The Third Wave: Metaverse and the Return of the Useless Class

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The Third Wave: Metaverse and the Return of the Useless Class

The Third Wave: Metaverse and the Return of the Useless Class

Author: Travis Lin

“Digital transformation” and “Metaverse” are two prominent keywords that have emerged from the pandemic. The former represents a forced change, while the latter embodies an opportunity. Both, nonetheless, are drivers of virtual reality.

How should we perceive a Metaversal future? It seems to hold immense opportunities for brands, venture capital, and gaming. However, what these opportunities entail remains open to interpretation. Nevertheless, from investor and public sentiment and the FOMO and shift of tech giants, we can be sure that that the Metaverse will afford endless possibilities. After all, technological innovation always brings about some level of disruption and resource reallocation/integration.

Wreck-it Ralph 2 is a movie about the Metaverse that people have overlooked! (Source: Disney)

Rise of the Useless Class

We’ve all heard of a dystopian future in which humans are replaced by artificial intelligence. Although fictional, many experts have conducted in-depth investigations into such an outcome, one of which is Israeli historian Yuval Noah Harari.

Harari predicts that mankind will go cyber.

In his book Sapiens: A Brief History of Humankind, Harari attempted to answer the big question of what sets humans apart from other animals. He believes that the superiority of humankind lies in its ability to work together flexibly and on a large scale based off imagination. That is, people collectively believe in the existence of fictitious things. In a TED Talk, Harari compared ants to gorillas, explaining that ants are able to work together on a large scale but not flexibly. By comparison, gorillas are more flexible but do not fare well in large groups. Only humans who believe in fictional realities are able to work cohesively together and on a large scale. Therefore, regardless of our race or background, we are all cogs of a complex social machine greater than ourselves, lubricated by our trust (or belief) in fiction.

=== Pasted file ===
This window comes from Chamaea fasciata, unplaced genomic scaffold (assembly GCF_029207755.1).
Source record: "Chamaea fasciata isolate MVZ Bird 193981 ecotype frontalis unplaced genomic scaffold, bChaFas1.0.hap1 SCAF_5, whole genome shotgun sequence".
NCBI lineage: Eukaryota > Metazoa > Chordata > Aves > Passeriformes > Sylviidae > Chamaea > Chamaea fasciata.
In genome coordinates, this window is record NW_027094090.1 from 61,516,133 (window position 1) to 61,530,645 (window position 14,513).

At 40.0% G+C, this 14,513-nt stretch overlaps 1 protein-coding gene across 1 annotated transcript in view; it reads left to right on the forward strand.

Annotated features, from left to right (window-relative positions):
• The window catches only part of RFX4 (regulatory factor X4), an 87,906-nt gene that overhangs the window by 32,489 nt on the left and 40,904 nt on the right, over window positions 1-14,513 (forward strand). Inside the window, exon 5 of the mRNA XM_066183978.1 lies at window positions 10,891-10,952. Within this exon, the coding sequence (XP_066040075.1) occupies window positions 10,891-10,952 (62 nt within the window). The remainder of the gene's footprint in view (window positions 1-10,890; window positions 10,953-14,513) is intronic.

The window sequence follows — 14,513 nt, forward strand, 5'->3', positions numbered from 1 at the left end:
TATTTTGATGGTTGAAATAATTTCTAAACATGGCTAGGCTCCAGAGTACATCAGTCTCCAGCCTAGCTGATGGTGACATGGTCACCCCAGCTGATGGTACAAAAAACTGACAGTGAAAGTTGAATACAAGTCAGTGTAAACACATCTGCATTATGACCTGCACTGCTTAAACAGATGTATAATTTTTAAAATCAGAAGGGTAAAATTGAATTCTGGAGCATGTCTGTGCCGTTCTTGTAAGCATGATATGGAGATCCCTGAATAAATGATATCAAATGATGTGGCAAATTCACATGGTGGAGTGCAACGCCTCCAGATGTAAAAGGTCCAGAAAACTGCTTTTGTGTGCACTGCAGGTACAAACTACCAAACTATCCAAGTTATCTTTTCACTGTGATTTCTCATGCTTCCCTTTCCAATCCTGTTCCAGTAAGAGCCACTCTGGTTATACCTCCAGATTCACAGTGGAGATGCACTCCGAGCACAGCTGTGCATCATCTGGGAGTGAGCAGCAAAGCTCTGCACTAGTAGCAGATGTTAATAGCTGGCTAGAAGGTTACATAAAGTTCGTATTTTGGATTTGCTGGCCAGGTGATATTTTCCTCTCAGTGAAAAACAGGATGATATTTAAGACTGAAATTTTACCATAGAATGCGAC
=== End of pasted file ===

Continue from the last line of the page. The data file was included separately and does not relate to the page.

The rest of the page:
A technological civilization was made possible through collective strength. Harari is concerned that the development of databases, algorithms, and artificial intelligence will lead to the rise in the useless class and tempt the wealthy to exploit technologies to test physical boundaries, resulting in an unprecedented wealth gap that would segregate humans into different subspecies. Will that be the end of Homo sapiens as we know it or our exit from the Anthropocene epoch? As a believer of technological optimism, my response to Harari's concerns as we inch closer to a Metaverse is: “Perhaps, but we’re not there yet.”

Evolution of Creator Economy

We released several articles on Medium touching on the topic of the Metaverse. In the Seven Rules of the Metaverse, VR Veteran and Metaverse OG, Tony Parisi, laid out a set of rules for the Metaverse. Of which, Rule #2 was “the Metaverse is for everyone.” In my article, The Metaverse Isn’t New, What’s New is the Utopianization of Dystopia, I concluded that the Metaverse would be a world run entirely by communities and users. What does that imply, though? To find out, we need to discuss the “creator economy.”

In the past, the bar for becoming a content creator was dishearteningly high. You had to be signed by a record label to become a signer or by a publisher to become an author. If you wanted to be in showbiz, well… there are only so many television channels and variety shows to choose from. These bottlenecks gradually dissolved with the rise of the Internet.

Blogger.com, Myspace, and YouTube provided a platform on which aspiring creators could showcase their work, leading to a boom in user-generated content (UGC) and the rise of a new data-driven wealth class called “the influencer.” The revenue of an influencer derives primarily from affiliated marketing and platform advertisement. For now, let’s call this stage the “first wave” of the creator economy.